what I want to do in this video is build up some tools in our toolkit for dealing with sums and differences of random variables so let's say that we have two random variables x and y and they are completely independent they are independent independent random variables random variables and I'm just going to go over a little bit of notation here if we wanted to know the expected or if we talked about the expected value of this random variable X that is the same thing as the mean value of the mean value of this random variable X if we talk about the expected value of y the expected value of y that is the same thing as the mean the mean of Y if we talk about the variance if we talk about the variance of the random variable X that is the same thing as the expected value of the squared distances between our random variable X and its mean so and that right there squared so the expected value of these squared differences and that is can also be can also you could also use the notation Sigma squared for the random variable X this is just a review of things we already know but I just want to reintroduce it because I'll use this to build up some of our tools so you do the same thing write this with random variable Y the variance the variance of random variable Y is the expected value of the squared difference between our random variable Y and the mean of Y the mean the mean of Y are the expected value of Y squared and that's the same thing as Sigma squared of Y there is a variance of Y now you may or may not already know these properties of expected values and variances but I will reintroduce them to you and I won't go into some rigorous proof actually I think they're fairly easy to digest so one is is that if I have some third random variable let's say I have some third random variable that is defined as being the random variable X plus the random variable Y let me stay with my colors just so everything becomes clear the random variable X plus the random variable Y what is the expected value of Z going to be the expected value of Z is going to be equal to the expected value of x plus y and this is a property of expected values I'm not going to prove it rigorously right here but it's the expected value of x plus the expected value of y or another way to think about this is that the mean of Z is going to be the mean of X plus the mean of Y or another way to view it is if I wanted to take let's say I have some other random variable let's let me I'm running out of letters here let's say I have the random variable a and I define random variable a to be X minus y so what's its expected value going to be the expected value of a is going to be equal to the expected value of X minus y which is equal to you can even either viewed as the expected value of x plus the expected value of negative Y or the expected value of x minus the expected value of y which is the same thing as the mean of x minus the mean of Y so this is what the mean of our random variable a would be equal to and all of this is review and I'm going to use this when we start talking about distributions that are sums and differences of other distributions now let's think about what the variance of random variable Z is and what the variance of random variable a is so the variance the variance of Z the variance of Z and just to you know to kind of always focus back on the intuition it makes sense if X is completely independent of Y and if I have some random variable that is the sum of the two then the expected value of that set of that of that variable of that new variable is going to be this the sum of the expected values of the other two because they are unrelated if I think if if my expected value here is five and my expected value here is seven completely reasonable that my expected value here is twelve assuming that they are completely independent now if we have a situation if we have a so what is the variance what is the variance of my random variable Z and once it again I'm not going to do a rigorous proof here this is really just a property of variances but I'm going to use this to establish what the variance of our random variable a is so if if this on if this squared distance on average is some variance and this this one is completely independent and its squared distance on average is some distance then the variance of their sum is actually going to be the sum of their variances so this is going to be equal to the variance the variance of random variable X plus the variance of random variable Y the variance of random variable Y or another way of thinking about it another way of thinking about is that the variance the variance of Z which is the same thing as the variance of X plus y of X plus y X plus y is equal to is equal to the variance of X plus plus the variance of random variable Y and hopefully that makes some sense I'm not proving it to rigorously and you'll see this in a lot of statistics books now what I want to show you is that the variance of random variable a is actually this exact same thing and that's the interesting thing because you might say hey why wouldn't it be the difference we had the differences over here so let's experiment with this a little bit the variance the variance so I'll just write write this the variance of random variable a is the same thing as the variance of I'll write it like this is x minus y which is equal to which is equal to you could view it this way which is equal to the variance which is equal to the variance of X plus negative Y right these these are equivalent statements so you could view this as being equal to just using this over here the sum of these two variances so it's going to be equal to the sum of the variance of X plus the variance plus the variance of negative Y and what I need to show you is that the variance of negative Y of the negative of that random variable is going to be the same thing as the variance of Y so what is the variance of negative Y the variance of negative Y is the same thing as the variance of negative Y which is equal to which is equal to the expected value the expected value of the distance between negative Y the difference the difference between negative Y negative Y and the expected value of negative Y squared that's all the variance actually is that's all the variance actually is now what is what is the expected value of negative Y right over here or actually even better let me factor out a negative 1 so what's in the parentheses right here this is the exact same thing as negative 1 squared times y plus the expected value of negative Y so that's the same exact same thing in the parentheses squared so everything in magenta is everything in magenta here and it is the expected value of that thing it's the expected value of that thing now what is the expected value of negative Y the expected value of negative Y I'll do it over here the expected value of the negative of a random variable is just the negative of the expected value of that random variable so if you look at this we can rewrite this I'll write give myself a little bit more space we can rewrite this as the expected value of the variance of negative Y is the expected value this is just 1 negative 1 squared is just 1 and over here you have Y and instead of right the expected value of negative Y that's the same thing as minus the expected value of y so you have that and then all of that squared now notice this is the exact same thing this is the exact same thing by definition as the variance of Y so we just showed you just now so this is the variance of Y so we just showed you that the variance the variance the variance of the difference of two independent random variables is equal to the sum of is equal to the sum of the variances you could definitely believe this it's equal to the sum of the first this variance of the first one plus the variance of the negative of the second one and we just show that that variance is the same thing as the variance of the positive version of that variable which makes sense your distance your distance from the mean is going to be it doesn't matter whether you're taking the positive or the negative of the variable you just care about absolute distance so it makes complete sense that that quantity and that quantity is going to be the same thing now the whole reason why I went through this exercise kind of the important takeaways the important takeaways here is that the mean of difference is the mean of differences right over here so I could rewrite it as the mean of the differences of the random variable is the same thing as the differences of their means and then the other important takeaway and I'm going to build on this in the next few videos is that the variance of the difference the so if I take a random if I define a new random variable as the difference of two other random variables the variance of that random variable is actually the sum of the variances of the two random variables so these are the two important takeaways that we'll use to build on in future videos anyway hopefully that wasn't too confusing and if it was you can kind of just accept these at face value and just assume that these are tools that you can use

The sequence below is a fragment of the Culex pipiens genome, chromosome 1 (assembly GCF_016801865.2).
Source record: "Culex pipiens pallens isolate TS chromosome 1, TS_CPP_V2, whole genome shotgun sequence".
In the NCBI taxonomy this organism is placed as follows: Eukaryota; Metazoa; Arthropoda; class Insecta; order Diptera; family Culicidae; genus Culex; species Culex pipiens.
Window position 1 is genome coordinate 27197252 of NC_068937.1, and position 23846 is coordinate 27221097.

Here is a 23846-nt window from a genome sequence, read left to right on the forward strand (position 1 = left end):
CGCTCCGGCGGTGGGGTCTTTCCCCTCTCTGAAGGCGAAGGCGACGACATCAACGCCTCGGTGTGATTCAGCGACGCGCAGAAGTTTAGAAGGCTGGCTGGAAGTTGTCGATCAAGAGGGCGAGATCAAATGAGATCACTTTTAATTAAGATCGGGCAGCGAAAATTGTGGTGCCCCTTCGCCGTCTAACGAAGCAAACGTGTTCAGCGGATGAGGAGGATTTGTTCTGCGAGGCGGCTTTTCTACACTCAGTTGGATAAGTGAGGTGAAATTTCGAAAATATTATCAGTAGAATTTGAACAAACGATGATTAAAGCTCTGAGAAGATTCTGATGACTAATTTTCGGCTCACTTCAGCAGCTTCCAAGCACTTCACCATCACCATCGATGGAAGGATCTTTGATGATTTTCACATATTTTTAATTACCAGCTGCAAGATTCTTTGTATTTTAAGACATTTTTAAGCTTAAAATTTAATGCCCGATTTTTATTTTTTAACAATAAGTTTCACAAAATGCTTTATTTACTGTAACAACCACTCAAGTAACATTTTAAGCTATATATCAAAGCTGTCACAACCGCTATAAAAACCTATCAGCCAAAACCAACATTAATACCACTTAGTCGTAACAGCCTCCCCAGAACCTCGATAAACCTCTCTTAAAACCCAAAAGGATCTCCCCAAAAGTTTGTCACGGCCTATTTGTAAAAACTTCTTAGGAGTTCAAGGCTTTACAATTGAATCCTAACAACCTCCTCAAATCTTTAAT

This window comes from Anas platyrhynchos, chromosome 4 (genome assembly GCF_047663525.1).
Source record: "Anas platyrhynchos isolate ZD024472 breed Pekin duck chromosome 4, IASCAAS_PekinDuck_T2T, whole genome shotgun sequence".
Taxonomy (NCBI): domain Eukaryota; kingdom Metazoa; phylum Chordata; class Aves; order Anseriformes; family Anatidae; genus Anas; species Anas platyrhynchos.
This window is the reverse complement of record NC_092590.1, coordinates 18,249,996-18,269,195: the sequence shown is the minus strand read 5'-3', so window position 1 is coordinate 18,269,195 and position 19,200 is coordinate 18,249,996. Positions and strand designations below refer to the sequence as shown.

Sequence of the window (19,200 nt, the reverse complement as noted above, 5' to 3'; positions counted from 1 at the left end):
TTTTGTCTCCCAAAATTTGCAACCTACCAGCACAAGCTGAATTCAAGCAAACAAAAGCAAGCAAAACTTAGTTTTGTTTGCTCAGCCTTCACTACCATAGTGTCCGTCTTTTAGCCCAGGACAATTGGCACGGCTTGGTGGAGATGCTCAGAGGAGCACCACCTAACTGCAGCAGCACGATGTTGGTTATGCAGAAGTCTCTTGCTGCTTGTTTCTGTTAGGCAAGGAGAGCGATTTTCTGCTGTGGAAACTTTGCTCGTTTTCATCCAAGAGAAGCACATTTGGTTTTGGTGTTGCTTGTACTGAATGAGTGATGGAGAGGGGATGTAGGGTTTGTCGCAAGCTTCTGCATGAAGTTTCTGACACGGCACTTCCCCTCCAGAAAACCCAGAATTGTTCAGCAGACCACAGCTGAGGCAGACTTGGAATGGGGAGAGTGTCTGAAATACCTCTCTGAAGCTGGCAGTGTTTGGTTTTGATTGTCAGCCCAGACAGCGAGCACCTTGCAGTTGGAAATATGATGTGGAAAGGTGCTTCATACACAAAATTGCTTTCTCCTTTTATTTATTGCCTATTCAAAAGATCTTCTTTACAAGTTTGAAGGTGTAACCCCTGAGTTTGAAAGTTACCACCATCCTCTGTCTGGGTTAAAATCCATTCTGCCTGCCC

AP® is a registered trademark of the College Board, which has not reviewed this resource.